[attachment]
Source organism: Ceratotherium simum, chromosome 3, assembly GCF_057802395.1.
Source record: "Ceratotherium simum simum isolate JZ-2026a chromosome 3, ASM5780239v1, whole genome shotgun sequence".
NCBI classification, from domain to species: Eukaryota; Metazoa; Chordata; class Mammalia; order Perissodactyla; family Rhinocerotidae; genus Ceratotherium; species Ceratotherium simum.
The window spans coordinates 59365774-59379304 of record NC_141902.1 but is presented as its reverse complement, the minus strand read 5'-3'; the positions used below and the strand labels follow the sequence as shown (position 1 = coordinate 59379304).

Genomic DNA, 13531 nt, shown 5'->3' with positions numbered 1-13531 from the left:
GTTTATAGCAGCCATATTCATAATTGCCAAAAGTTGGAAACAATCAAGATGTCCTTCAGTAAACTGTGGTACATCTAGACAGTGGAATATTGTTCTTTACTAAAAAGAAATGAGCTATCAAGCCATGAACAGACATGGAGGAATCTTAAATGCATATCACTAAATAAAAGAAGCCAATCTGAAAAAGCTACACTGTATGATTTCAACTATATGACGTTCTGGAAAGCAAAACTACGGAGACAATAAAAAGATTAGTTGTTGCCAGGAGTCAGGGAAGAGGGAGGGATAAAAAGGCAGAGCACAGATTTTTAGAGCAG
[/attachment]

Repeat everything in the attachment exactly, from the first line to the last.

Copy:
Source organism: Ceratotherium simum, chromosome 3, assembly GCF_057802395.1.
Source record: "Ceratotherium simum simum isolate JZ-2026a chromosome 3, ASM5780239v1, whole genome shotgun sequence".
NCBI classification, from domain to species: Eukaryota; Metazoa; Chordata; class Mammalia; order Perissodactyla; family Rhinocerotidae; genus Ceratotherium; species Ceratotherium simum.
The window spans coordinates 59365774-59379304 of record NC_141902.1 but is presented as its reverse complement, the minus strand read 5'-3'; the positions used below and the strand labels follow the sequence as shown (position 1 = coordinate 59379304).

Genomic DNA, 13531 nt, shown 5'->3' with positions numbered 1-13531 from the left:
GTTTATAGCAGCCATATTCATAATTGCCAAAAGTTGGAAACAATCAAGATGTCCTTCAGTAAACTGTGGTACATCTAGACAGTGGAATATTGTTCTTTACTAAAAAGAAATGAGCTATCAAGCCATGAACAGACATGGAGGAATCTTAAATGCATATCACTAAATAAAAGAAGCCAATCTGAAAAAGCTACACTGTATGATTTCAACTATATGACGTTCTGGAAAGCAAAACTACGGAGACAATAAAAAGATTAGTTGTTGCCAGGAGTCAGGGAAGAGGGAGGGATAAAAAGGCAGAGCACAGATTTTTAGAGCAG